Families can be supported through community-level programs and approaches. Communities can be determined by a variety of ways including need, family structure, geography, and vocation. CFRP studies how individual families can be strengthened through supports at these community levels.
Families’ Experiences with Texas Family Courts
Family court cases, including divorce and custody issues, account for approximately one-half of all civil cases in Texas. Research has repeatedly demonstrated the negative effects of divorce on children, yet little is known about how the family court system minimizes or exacerbates child trauma from divorce. In partnership with the Office of Court Administration’s (OCA) Family Court Advisory group and the National Council of Juvenile and Family Court Judges (NCJFCJ), the Child and Family Research Partnership (CFRP) is determining the extent to which the current family court system successfully meets the needs of all parties involved, particularly children. This study is not an evaluation of the court system, but rather it is an opportunity to identify the views on the family court process of various stakeholders (e.g. judges, attorneys, parents, advocates) to determine if further study and recommendations are warranted. Surveys and focus groups will be conducted with family court judges, lawyers, mediators, advocates, and staff.
With 15 active military installations, Texas has the second highest active duty military population in the United States. Approximately 10 percent of all active duty forces in the U.S. reside in Texas, and nearly 1.6 million veterans live in Texas. Over the past 15 years, the new and expanded deployment of troops has led to an increased rate of child abuse and neglect in this community. This led the Texas Legislature to task the Texas Department of Family and Protective Services to develop and implement a prevention program to support Texas military and veteran families in an effort to prevent child abuse and neglect. Each site is working with military representatives from their local military installation(s) and multiple community partners to develop a community-based support system for military and veteran families. CFRP assisted the department’s Prevention and Early Intervention Division to determine the effectiveness of efforts that serve these vulnerable military families. Through data analysis, interviews, and focus groups, CFRP studied how programs can be adapted to fit the unique needs of military families and how they work to increase protective factors within families. For methodology, findings, and lessons learned, click here for the final evaluation report.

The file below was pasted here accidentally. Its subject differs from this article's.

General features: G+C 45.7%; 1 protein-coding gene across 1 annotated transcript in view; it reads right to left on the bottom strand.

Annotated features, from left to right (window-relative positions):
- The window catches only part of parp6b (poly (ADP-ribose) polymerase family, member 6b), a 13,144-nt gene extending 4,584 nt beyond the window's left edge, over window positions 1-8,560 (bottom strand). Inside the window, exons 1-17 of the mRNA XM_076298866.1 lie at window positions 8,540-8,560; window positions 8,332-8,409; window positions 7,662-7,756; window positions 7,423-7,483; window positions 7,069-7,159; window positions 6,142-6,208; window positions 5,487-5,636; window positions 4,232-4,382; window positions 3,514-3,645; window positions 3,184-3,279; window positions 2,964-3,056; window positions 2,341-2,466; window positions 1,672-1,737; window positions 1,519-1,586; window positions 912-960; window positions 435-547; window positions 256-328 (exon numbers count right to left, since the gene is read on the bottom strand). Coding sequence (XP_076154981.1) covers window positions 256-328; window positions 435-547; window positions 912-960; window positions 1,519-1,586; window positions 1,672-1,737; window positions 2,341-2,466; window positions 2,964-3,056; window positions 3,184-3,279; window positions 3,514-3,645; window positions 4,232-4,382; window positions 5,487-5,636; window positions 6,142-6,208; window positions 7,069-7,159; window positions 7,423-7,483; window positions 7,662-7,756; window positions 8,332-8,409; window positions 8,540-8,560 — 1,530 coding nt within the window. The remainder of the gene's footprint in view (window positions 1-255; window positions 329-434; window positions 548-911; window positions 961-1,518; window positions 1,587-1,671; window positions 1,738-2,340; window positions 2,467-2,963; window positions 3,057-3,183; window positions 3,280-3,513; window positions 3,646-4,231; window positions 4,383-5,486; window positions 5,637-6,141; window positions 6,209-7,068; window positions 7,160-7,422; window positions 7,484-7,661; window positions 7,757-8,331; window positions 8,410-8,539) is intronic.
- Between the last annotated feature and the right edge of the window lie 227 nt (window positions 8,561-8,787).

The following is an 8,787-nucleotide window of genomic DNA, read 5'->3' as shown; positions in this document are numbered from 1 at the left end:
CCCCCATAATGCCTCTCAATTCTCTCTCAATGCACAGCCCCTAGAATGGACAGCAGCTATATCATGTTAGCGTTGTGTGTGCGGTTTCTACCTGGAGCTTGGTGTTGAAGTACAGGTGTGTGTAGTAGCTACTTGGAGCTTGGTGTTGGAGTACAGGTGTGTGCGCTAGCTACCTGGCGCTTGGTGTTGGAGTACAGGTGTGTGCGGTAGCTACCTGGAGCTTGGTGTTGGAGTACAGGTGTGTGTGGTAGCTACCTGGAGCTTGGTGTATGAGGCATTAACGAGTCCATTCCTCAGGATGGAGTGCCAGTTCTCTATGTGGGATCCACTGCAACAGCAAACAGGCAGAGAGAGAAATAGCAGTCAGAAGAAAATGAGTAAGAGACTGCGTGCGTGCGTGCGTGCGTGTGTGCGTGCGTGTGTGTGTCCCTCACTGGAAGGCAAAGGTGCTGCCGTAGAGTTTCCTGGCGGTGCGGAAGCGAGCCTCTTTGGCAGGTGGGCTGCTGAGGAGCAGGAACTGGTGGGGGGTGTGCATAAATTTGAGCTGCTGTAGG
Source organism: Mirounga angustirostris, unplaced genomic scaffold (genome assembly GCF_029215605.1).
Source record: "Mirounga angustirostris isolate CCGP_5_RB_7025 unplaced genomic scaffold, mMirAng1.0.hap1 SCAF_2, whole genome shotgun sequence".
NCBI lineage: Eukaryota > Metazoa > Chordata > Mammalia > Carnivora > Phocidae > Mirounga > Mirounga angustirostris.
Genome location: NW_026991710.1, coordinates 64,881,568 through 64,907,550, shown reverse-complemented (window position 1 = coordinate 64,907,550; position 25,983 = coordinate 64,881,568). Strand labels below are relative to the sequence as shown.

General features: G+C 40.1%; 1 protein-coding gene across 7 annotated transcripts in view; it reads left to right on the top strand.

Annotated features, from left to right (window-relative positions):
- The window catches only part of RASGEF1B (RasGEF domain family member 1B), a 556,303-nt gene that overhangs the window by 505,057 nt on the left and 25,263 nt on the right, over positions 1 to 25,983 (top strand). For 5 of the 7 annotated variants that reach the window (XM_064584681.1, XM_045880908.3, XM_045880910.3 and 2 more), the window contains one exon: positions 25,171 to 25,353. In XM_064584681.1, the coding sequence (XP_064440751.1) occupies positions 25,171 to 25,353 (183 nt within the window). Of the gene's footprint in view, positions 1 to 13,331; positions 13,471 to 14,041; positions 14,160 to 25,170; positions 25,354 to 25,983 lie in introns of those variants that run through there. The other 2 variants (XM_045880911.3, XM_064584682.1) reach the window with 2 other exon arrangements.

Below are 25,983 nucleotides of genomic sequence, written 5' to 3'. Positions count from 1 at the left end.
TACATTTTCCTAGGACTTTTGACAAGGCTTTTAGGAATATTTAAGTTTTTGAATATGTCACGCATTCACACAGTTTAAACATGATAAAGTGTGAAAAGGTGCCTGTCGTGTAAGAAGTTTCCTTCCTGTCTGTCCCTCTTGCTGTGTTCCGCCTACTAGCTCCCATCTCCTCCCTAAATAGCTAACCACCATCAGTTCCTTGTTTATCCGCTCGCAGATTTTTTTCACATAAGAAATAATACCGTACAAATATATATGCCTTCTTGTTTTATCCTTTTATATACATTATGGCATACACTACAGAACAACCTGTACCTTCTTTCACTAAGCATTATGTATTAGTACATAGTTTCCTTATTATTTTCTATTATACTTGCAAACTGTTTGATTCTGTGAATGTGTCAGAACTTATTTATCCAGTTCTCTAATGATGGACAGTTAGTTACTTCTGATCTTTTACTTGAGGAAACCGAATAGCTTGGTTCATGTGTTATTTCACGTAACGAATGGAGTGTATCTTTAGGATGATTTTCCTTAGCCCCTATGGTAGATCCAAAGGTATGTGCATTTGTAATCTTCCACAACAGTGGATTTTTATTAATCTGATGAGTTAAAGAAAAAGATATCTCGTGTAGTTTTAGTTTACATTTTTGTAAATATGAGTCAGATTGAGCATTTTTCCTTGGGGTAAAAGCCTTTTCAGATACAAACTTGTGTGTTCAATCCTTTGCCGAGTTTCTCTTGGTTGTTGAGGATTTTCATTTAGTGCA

The complex needs of at-risk families often extend beyond what direct service programs can provide in isolation, and many community-level issues cannot be addressed with a service-level-only approach. A comprehensive approach that includes both direct service and community-level strategies should lead to a higher return on investment, but the return may not be actualized for many years. In the interim, a community’s progress can be assessed to show that progress is being made and to provide communities with benchmarks for measuring performance. The Texas Department of Family and Protective Services is committed to supporting communities in their efforts to make community-level change for their children and families. CFRP is working with the department’s Prevention and Early Intervention Division to determine how to measure community-level change and how to identify the markers of progress that indicate a community is successfully moving toward community-level change. CFRP is conducting focus groups with community coalitions, surveying stakeholders, and scanning the field for best practice guidance.